Primary findings showed that nurses relied on the following four characteristics to apply the medical emergency team criterion, “seriously worried about a patient”: feeling “not right,” color, agitation, observations marginally changed or not changed at all.
The medical emergency team: Does it really make a difference?
Current average rating is 0 stars.
The article lists benefits of a medical emergency team and discusses how it empowers nursing staff and junior medical staff to call for immediate assistance.
Nurses’ responses to acute severe illness
Current average rating is 0 stars.
Identified a need to educate health professionals regarding the warning signs of acute severe illness and when to summon assistance.
Use of medical emergency team responses to reduce hospital cardiopulmonary arrests
Current average rating is 0 stars.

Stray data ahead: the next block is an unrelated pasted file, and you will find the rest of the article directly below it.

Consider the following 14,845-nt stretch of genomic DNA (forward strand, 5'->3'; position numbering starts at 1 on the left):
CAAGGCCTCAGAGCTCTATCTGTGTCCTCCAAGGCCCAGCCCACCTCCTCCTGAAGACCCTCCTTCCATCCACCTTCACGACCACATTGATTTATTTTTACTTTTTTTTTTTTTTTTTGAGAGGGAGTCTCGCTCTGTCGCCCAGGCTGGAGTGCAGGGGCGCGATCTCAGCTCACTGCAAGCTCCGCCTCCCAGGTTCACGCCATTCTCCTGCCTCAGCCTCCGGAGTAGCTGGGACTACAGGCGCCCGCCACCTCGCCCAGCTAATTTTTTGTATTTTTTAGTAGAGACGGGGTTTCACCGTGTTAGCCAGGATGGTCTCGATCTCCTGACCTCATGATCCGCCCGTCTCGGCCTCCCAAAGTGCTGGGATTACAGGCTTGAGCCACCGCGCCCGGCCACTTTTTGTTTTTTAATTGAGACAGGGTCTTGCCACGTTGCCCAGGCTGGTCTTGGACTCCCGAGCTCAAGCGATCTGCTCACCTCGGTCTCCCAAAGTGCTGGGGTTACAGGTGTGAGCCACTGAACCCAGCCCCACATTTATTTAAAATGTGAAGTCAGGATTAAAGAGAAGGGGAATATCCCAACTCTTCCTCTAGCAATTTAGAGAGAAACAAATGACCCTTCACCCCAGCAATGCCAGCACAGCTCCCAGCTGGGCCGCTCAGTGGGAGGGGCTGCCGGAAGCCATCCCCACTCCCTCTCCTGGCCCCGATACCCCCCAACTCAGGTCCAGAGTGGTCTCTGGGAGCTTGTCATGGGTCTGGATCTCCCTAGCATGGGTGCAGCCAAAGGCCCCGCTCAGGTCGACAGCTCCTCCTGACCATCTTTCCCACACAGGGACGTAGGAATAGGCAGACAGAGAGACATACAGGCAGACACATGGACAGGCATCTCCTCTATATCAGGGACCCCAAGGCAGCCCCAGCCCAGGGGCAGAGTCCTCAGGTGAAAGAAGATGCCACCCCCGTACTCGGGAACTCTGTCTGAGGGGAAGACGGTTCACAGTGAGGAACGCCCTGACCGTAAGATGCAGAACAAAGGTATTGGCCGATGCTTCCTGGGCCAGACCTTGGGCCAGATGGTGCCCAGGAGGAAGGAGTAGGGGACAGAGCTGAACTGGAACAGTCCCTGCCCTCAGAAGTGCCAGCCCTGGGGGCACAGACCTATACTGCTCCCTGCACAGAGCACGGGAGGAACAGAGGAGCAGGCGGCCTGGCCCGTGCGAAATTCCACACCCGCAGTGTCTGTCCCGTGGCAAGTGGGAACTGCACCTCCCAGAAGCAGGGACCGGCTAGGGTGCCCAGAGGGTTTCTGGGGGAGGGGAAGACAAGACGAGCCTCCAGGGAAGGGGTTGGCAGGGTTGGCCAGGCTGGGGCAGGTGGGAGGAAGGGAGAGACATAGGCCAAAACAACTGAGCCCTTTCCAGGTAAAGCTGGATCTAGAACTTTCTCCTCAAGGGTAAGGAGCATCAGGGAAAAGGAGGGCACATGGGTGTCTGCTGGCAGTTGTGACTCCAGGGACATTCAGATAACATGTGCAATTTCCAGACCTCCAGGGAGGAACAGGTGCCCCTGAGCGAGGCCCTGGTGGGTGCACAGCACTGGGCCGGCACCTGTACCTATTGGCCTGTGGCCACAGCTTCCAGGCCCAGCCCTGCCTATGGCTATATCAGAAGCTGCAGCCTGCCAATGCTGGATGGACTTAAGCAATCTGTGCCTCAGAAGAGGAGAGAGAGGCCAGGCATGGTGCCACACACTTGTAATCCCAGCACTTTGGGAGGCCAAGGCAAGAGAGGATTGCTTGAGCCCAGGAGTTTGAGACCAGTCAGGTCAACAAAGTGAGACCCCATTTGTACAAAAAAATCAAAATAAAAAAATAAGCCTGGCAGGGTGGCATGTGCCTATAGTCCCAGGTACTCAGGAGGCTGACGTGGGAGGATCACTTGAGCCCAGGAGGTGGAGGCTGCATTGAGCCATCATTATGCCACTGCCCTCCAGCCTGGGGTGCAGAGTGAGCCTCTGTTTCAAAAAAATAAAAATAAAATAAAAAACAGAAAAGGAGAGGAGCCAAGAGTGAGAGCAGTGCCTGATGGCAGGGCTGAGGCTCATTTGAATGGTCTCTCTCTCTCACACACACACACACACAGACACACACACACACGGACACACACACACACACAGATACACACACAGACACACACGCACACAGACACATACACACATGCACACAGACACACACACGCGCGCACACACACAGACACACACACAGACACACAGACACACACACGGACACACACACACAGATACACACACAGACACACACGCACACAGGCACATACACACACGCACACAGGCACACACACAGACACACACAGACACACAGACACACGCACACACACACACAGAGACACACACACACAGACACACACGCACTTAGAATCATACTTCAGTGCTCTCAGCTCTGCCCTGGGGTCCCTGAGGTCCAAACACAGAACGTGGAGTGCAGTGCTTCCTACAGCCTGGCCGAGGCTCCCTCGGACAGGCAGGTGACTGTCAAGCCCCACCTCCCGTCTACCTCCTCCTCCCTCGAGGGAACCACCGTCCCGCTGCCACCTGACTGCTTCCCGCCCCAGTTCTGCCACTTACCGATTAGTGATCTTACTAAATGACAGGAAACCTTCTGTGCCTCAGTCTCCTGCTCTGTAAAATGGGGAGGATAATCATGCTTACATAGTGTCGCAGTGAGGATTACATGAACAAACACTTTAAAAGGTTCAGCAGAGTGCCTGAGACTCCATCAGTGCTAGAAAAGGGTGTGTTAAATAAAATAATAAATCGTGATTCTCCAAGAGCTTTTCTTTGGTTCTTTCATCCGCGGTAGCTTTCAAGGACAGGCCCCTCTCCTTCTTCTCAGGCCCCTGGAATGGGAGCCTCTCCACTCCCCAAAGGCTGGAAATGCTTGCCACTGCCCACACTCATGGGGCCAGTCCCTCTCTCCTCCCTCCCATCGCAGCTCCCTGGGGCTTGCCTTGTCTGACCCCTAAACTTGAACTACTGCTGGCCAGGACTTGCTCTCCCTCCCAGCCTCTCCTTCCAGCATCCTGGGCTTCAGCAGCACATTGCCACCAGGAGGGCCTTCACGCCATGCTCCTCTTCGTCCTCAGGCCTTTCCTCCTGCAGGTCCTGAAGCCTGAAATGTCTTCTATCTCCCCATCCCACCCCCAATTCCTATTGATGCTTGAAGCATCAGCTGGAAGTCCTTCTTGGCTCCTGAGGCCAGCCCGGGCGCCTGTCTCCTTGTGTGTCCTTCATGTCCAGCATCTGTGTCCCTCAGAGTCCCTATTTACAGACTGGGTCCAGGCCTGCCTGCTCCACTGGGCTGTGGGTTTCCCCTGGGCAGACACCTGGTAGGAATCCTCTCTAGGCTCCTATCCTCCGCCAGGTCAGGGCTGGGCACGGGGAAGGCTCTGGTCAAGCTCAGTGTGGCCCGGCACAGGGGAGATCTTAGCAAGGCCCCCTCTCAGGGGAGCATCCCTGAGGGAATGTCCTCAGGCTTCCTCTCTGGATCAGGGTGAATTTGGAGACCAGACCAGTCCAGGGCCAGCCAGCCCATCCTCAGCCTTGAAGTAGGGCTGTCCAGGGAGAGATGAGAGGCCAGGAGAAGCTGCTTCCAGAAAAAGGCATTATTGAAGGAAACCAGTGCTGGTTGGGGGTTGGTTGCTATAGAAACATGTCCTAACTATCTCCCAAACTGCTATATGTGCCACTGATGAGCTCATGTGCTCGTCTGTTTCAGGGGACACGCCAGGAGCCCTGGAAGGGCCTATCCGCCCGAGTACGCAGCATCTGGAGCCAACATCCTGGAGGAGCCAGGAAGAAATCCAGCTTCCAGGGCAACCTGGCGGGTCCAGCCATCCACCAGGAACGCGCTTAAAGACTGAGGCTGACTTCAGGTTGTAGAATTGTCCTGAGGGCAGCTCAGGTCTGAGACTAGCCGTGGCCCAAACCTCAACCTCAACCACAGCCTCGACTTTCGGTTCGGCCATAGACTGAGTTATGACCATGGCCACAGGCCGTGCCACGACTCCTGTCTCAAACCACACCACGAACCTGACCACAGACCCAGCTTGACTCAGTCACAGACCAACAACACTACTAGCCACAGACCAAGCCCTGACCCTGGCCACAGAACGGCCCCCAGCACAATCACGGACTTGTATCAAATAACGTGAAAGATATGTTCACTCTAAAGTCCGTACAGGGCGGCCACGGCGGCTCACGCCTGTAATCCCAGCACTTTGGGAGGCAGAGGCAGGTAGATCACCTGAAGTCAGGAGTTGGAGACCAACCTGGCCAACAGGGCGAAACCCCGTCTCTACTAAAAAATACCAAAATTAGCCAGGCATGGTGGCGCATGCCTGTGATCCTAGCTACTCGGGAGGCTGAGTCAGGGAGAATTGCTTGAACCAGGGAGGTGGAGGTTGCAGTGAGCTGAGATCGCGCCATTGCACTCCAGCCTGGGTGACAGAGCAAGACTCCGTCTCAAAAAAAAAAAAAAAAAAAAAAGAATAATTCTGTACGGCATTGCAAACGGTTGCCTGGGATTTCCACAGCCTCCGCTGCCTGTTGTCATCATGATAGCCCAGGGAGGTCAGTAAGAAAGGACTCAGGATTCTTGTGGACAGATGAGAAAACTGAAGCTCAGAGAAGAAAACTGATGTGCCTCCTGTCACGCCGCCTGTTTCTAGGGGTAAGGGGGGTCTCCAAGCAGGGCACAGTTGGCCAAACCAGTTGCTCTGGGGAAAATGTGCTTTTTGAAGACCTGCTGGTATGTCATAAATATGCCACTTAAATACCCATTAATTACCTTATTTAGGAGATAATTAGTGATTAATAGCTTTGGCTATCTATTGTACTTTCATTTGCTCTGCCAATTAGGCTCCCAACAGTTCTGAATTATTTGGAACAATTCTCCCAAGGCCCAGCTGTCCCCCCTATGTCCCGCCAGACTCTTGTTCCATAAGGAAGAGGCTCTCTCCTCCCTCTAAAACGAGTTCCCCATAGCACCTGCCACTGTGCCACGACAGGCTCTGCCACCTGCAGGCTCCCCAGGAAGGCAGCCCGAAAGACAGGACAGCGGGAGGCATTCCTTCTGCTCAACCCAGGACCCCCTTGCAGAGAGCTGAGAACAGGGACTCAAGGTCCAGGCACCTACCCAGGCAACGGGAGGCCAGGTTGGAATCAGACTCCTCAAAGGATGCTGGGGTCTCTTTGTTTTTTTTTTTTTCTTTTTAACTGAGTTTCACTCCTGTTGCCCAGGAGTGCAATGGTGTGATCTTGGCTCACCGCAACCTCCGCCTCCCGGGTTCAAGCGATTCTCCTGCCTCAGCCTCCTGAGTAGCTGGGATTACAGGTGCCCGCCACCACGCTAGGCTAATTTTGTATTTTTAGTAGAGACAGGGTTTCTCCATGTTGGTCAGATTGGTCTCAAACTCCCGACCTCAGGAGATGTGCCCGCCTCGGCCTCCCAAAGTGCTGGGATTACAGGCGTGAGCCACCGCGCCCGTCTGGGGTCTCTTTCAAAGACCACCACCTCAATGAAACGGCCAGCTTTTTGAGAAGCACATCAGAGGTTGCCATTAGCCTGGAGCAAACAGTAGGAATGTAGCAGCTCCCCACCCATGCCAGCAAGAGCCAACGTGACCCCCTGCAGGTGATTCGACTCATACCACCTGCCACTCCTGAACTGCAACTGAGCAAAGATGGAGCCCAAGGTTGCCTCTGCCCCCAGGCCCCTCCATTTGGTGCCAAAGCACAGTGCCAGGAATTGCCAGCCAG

Increased use of medical emergency team may be associated with fewer cardiopulmonary arrests.
In response to “Effect of introducing the Modified Early Warning score on clinical outcomes, cardiopulmonary arrests and intensive care utilization in acute medical admissions,” Subbe et al. Anaesthesia 2003;58(8):797-802
Current average rating is 5 stars.
Response to an article which described a study that tested the response to introducing an Early Warning Score for patients.
The identification of risk factors for cardiac arrest and formulation of activation criteria to alert a medical emergency team
Current average rating is 0 stars.
This article describes a study that aimed to: (1) identify risk factors for in-hospital cardiac arrest; (2) formulate activation criteria to alert a clinical response culminating in attendance by a Medical Emergency Team (MET); and (3) evaluate the sensitivity and specificity of the scoring system.
A comparison of antecedents to cardiac arrests, deaths and emergency intensive care admissions in Australia and New Zealand, and the United Kingdom – the ACADEMIA study
Current average rating is 0 stars.
Data obtained from 90 hospitals over a three-day period confirmed that antecedents are common before death, cardiac arrest and unanticipated ICU admission (the most common were hypotension and a fall in Glasgow Coma Scale).